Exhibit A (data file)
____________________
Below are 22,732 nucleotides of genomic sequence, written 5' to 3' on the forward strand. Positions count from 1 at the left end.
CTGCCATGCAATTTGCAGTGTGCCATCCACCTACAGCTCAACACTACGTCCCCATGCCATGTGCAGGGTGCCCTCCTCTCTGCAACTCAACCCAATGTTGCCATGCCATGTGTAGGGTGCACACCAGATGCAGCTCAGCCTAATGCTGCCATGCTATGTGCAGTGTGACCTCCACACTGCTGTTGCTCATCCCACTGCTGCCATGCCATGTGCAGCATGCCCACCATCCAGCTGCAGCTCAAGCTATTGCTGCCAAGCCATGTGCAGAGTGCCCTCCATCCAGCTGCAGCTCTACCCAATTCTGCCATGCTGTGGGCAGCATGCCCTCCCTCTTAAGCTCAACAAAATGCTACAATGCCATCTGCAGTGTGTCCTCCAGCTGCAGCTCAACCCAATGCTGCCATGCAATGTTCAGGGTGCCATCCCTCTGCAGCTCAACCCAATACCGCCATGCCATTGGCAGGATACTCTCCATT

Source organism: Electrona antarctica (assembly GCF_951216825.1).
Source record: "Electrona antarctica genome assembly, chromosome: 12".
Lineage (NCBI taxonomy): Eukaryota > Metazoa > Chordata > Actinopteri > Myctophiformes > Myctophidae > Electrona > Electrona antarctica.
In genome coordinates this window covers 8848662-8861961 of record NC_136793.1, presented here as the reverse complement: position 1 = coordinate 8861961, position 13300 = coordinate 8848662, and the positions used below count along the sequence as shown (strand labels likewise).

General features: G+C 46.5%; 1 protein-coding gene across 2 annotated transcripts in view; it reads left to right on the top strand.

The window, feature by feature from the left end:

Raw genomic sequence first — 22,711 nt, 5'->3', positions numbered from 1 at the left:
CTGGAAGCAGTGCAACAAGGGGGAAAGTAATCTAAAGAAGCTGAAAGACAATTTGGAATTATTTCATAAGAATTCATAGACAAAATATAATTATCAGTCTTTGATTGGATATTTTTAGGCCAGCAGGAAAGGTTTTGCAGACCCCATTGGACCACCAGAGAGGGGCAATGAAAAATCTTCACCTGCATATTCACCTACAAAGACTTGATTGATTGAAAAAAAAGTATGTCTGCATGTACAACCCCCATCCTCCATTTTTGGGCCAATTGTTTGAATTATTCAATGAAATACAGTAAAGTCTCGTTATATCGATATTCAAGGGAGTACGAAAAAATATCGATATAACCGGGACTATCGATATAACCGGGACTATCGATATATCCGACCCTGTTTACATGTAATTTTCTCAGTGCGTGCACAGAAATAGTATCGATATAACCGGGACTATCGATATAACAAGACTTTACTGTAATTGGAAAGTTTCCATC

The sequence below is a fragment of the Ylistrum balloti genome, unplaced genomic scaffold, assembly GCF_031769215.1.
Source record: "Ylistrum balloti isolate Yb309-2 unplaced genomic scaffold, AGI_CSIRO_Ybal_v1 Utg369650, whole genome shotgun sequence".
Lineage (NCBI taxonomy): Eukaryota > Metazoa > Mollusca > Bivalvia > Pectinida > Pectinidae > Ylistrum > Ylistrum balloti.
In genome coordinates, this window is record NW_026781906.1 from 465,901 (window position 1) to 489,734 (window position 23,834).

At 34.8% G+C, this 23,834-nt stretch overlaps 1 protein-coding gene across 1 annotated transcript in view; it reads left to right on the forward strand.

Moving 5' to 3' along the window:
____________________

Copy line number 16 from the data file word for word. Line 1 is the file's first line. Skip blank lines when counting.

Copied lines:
Moving 5' to 3' along the window: